Before I get into to today’s post here’s a little bit of what’s going on in my world.
Right now I’m finishing up my very last class of my Master’s program and the last day is Thursday, which is probably the next time I will post. I hope you will bear with me until then. I have a 12-page paper, a 250-page book to read, a book review to write and a video project to edit all due by Thursday.
In real life outside of academia, my lease ends August 1st, I have no job, no prospects for a job, have no idea what state I’m moving to and everybody wants to know what I’m gonna do with my life. Journalism is a unique industry that requires a tremendous amount of networking, writing, gaining clips, building an online portfolio and networking some more, all before even being considered for hire.
With that said I’ve seen a great deal of progress being made; and I am uber excited about my future. Yesterday my second article was published on Essence.com “Debunking the Golddigger Myth”, I’m in the works of redesigning my site and working on some other projects. The sky is the limit!
This Saturday has been uniquely strange as I woke up at 10:00am, which is like 6:00am in my world, cooked a semi-huge breakfast (something I never do), cleaned the kitchen and folded all the clothes from the suitcase and clean laundry basket I had been living out of for two weeks. In the midst of doing all that I caught the first episode of VH1’s new show “You’re Cut Off.” Watch here.
Basically the show is about nine spoiled ass grown women who live lavish lives at their parent’s expense and their parents are fed up and “cutting them off.” Why the parents decide to sign them up for an eight-week TV show that is supposed to resemble a life changing boot camp of some sorts is beyond me.
One chick has 16 credit cards all with alleged limits anywhere from $50,000-$500,000. They’ve never cooked, cleaned, paid a bill or done anything remotely independent except shop and place demands on their rich parents.
Judging by appearances and what some of the women have said, I counted one Jewish chick, one Middle Easterner, two black women and a bunch of white chicks. After griping about having to ride in a Toyota mini van the ladies were escorted to their new home in a relatively middle-class suburban neighborhood. I stopped laughing at them right here:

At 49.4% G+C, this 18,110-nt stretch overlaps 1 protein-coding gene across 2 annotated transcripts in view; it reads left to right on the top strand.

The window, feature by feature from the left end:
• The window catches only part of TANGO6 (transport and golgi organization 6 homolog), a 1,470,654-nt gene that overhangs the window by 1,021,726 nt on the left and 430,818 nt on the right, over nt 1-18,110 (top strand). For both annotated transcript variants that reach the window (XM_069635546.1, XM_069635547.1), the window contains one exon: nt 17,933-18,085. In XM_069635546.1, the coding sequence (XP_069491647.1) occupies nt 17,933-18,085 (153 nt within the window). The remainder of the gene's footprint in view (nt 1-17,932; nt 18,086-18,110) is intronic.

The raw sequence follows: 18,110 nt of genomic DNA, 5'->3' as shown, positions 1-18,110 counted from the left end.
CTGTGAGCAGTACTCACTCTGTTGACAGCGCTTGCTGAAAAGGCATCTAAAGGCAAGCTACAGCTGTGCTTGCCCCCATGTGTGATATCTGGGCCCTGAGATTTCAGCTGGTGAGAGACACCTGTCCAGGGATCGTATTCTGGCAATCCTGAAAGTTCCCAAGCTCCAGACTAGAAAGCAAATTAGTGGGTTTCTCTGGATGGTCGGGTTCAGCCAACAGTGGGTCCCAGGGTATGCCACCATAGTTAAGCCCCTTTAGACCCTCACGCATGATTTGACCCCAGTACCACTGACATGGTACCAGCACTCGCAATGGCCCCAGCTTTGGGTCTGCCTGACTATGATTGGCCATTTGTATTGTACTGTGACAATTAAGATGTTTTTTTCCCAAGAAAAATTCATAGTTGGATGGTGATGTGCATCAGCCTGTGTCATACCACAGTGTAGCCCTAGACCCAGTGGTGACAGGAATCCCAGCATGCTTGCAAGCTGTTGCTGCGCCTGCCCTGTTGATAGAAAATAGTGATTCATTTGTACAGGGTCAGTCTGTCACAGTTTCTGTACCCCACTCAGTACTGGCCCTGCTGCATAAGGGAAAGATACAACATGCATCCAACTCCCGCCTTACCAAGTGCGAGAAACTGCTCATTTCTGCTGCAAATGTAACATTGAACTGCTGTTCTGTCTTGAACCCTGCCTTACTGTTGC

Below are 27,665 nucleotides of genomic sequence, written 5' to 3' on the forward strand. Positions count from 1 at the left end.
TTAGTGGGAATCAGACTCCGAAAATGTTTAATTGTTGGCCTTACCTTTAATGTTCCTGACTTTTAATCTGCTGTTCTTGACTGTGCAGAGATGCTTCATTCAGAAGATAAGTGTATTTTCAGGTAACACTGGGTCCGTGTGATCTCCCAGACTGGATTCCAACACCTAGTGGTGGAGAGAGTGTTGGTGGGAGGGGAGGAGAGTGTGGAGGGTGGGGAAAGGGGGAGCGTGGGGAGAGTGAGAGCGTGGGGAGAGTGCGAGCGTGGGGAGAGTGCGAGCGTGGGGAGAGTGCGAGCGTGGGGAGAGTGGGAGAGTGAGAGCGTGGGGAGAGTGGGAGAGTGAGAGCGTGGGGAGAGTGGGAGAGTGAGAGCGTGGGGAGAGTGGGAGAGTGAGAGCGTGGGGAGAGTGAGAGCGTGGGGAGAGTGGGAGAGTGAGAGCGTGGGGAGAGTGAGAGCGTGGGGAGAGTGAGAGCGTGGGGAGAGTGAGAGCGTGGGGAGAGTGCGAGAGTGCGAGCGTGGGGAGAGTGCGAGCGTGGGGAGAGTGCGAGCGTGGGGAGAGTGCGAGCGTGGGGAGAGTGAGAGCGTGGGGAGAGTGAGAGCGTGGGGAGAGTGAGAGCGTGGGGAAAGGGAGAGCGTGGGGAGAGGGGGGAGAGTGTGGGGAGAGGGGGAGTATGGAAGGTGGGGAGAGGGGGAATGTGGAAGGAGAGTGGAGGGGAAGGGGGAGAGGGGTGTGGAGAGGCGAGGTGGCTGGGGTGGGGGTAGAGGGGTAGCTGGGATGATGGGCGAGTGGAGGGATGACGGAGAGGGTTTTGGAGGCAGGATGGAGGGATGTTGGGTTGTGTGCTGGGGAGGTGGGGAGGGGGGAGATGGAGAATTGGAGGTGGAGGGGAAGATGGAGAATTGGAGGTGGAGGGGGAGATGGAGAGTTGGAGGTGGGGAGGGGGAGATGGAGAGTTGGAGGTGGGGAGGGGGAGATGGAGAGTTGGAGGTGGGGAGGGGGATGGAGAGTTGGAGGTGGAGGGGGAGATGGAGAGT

“ZOMG Where are we? We’re in the ghetto. My housekeeper don’t even live in houses like this,” one of the girls said.
It wasn’t anywhere near the ghetto, let alone in the ghetto. I’m not opposed to the term ghetto. I am opposed to the ignorance placed behind it by so many people who have no idea about life in the ghetto.
Ghetto is not an adjective, therefore, should not be used as such. I.e. “Her hair is ghetto, she talks ghetto, she is ghetto.” The word is a noun. Furthermore, the original definition of ghetto had NOTHING to do with black folks and everything to do with Jews. To be exact, Merriam Webster defines it as: “A quarter of a city in which Jews were formerly required to live.” Only in the past three to four decades has the term been used to describe a poor inner city where minorities, typically blacks or Latinos reside.
What I didn’t understand was how two black women could let this comment ride. Granted the black women may or may not have found it offensive, but I would have liked to see one of them challenge this chicks’ ideas of what she thinks ghetto is.
Ignorance is definitely bliss.
“Do you guys realize we’re living like average middle class people now,” one girl said.
“No, we’re living like poor people. Like we’re on food stamps,” another girl said as they all laughed.
In watching the show I realized I couldn’t be mad because ALL of them have some deep issues. But the show sparked other thoughts about the class divide in this country between the have and have-nots.
One of my favorite professors who is from India says all the time that poverty in America is segregated in opposed to her country where poverty is in your face every single day. She couldn’t be more right.
In America there is this belief that every one has access to the American dream. If you live in deplorable conditions it is your own fault. Furthermore, we tend to never think about the poor and aren’t forced to ever really see their living conditions.
Those who have are so far removed from the have-nots it is as if they’re invisible. It’s so foreign to them that one cannot see the difference between a decent middle class suburban neighborhood vs. the ghetto.
I’ve also never understood how most of the uber wealthy people will travel to parts of Africa, India, China, Caribbean islands, etc. and have such compassion for the impoverished. You’ll rarely hear them say, “Oh they deserve those conditions, they’re lazy, it’s their own fault.” But when it comes to poor people in this country, in particularly black and brown people, the rhetoric is always that it’s people’s own fault if they’re poor. They conveniently overlook the systems in place that keep people oppressed and in a cycle of poverty.
I think it’s important to recognize the class divide in this country, and the stereotypical stigmas attached to those who are economically poor. It’s also imperative to realize that systematic racism is alive and well.
What can we do to narrow those gaps? How can we change how we view the poor? How do we educate the haves about the truths of the have-nots in America?
And to the girl on You’re Cut Off who thought depending on food stamps to feed your family was hysterically funny: white women are the highest demographic of people on welfare. Wonder if she’d still cackle with laughter.
*Come back Thursday and wish me luck on my last week of grad school!